What’s a cheaper, easier, and surprisingly more efficient way to start your seedlings? Soil blocks! If you’ve never used them before, read on to find out how soil blocks work, how you make them, and what advantages they offer over traditional pots and trays.
The following is an excerpt from The New Organic Grower by Eliot Coleman. It has been adapted for the web.
How Soil Blocks Work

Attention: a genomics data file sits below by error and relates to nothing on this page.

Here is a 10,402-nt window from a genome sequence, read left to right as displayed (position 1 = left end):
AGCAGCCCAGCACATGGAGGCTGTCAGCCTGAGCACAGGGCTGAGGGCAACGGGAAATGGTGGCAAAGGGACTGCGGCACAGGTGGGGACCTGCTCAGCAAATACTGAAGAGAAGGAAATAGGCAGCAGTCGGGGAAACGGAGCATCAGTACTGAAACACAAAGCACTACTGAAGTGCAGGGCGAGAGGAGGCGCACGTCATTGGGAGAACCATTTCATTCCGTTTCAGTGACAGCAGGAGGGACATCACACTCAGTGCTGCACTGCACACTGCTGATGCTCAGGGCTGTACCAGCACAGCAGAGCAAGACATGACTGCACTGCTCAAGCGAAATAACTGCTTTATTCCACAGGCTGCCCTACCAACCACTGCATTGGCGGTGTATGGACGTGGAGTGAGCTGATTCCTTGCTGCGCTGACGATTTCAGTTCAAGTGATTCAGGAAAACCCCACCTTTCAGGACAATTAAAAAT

A soil block is pretty much what the name implies—a block made out of lightly compressed potting soil. It serves as both the container and the growing medium for a transplant seedling. The blocks are composed entirely of potting soil and have no walls as such. Because they are pressed out by a form rather than filled into a form, air spaces provide the walls. Instead of the roots circling as they do upon reaching the wall of a container, they fill the block to the edges and wait. The air spaces between the blocks and the slight wall glazing caused by the block form keep the roots from growing from one block to another. The edge roots remain poised for rapid outward growth. When transplanted to the field, the seedling quickly becomes established. If the plants are kept too long in the blocks, however, the roots do extend into neighboring blocks, so the plants should be transplanted before this happens.